As my children grow and mature, I’ve come to a point where I can no longer dig my head in the sand.
They are starting to get it.
They are quite different from everyone else around them.
In my children’s eyes, shockingly, not everyone knows Hebrew, the Aleph Bet. To my children’s surprise, their swimming teacher (we love you, Kylee) has no idea what Chanukah or dreidels are. And to their confusion, their neighbors play with toys on Shabbat, that due to Sabbath observance, they typically leave for another day.
Isn’t the whole world Jewish? They think.
And what is Halloween? Why are children dressed up on a random Sunday evening? Why are they celebrating something that looks a bit like Purim in the fall? And wait what?! We give them candy, but they don’t give us?
I find myself attempting to delicately balance giving over a joy and pride in the Torah and our traditions, and simultaneously fostering an understanding and acceptance of others who are different. How do I instill the most important value of Chabad, total love and acceptance for every person, regardless of level of observance, belief, and practice, and yet at the same time, foster a love and passion, sense of importance, to our time tested values and mitzvahs that I hold so dear.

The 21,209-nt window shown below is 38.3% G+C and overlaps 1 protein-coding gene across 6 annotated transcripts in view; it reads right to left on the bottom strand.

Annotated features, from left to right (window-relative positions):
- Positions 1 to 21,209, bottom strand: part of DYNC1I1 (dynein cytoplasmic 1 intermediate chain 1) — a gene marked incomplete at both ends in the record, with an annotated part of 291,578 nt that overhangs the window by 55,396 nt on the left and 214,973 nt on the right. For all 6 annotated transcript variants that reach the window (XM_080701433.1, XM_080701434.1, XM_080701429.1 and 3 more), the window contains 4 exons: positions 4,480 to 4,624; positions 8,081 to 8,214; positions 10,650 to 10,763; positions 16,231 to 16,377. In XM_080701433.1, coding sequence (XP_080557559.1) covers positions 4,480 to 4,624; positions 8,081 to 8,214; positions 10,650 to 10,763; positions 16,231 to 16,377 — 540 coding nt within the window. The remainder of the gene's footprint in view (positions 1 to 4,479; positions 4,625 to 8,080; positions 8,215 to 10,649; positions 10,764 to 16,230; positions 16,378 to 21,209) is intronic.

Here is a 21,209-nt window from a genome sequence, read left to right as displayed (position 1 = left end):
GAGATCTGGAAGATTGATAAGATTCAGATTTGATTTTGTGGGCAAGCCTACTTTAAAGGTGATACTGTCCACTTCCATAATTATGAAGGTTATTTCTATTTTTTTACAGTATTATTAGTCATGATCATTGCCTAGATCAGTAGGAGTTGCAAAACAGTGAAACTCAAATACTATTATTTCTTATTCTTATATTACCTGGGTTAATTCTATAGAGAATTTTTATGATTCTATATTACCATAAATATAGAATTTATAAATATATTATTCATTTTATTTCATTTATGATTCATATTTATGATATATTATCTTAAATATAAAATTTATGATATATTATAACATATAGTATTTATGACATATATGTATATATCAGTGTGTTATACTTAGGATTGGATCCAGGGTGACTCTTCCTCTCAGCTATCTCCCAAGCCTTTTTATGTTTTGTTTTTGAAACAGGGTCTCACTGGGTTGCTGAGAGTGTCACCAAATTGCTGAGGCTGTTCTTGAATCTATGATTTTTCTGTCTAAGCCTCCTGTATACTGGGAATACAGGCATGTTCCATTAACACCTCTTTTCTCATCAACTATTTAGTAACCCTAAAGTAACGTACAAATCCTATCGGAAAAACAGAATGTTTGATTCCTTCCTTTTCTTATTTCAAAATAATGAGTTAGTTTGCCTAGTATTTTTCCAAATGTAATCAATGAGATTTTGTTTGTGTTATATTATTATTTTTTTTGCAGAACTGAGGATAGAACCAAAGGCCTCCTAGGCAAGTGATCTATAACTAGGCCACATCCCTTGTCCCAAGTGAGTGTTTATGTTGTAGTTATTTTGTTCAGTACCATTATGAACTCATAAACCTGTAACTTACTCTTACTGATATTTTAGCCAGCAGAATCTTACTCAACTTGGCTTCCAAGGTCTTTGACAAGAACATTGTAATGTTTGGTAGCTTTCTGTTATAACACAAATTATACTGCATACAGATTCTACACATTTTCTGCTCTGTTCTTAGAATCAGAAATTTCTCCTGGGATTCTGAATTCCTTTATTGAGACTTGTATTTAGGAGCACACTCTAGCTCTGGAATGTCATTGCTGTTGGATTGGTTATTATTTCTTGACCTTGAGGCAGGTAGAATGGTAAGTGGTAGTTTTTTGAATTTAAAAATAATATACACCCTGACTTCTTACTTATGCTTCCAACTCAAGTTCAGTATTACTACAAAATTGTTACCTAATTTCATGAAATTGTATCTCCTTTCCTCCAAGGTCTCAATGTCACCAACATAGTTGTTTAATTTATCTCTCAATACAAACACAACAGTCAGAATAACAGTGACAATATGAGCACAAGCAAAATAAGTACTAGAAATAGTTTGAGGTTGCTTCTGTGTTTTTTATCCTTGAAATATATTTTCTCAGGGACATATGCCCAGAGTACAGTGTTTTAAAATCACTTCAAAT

How to explain to very curious youngsters how something so special and important to our family is not the same way to everyone else. And oh my, how do you teach tact to five and six year olds?!?
I’m no parenting guru, (though I do avidly follow a whole lot of them!) and I can’t say I’ve figured it all out. But one thing I did learn is that it’s ok to listen to yourself. Follow your gut. Take a moment and try to pinpoint what it is you know is best for your children, and TRUST yourself.
Over time I’ve learned that it is ok to allow the words to come as they come, and realize that I, and every loving parent, truly does know what is best for their child, what they need to hear at any given time, and the best way to guide them.
And finally, when they see me live by example, treasuring my traditions and life while simultaneously respecting and unequivocally accepting others who live differently, there won’t be confusion. It will be as clear to them as it is to me.
L’chaim to all my fellow parents, grandparents, and friends in my children’s village. (It really does take a village!) Like the Rebbe said countless times to parents concerned about their child’s life choices and Jewish observance, “Be a living example.” That’s all we need to do.
Living life and raising Jewish children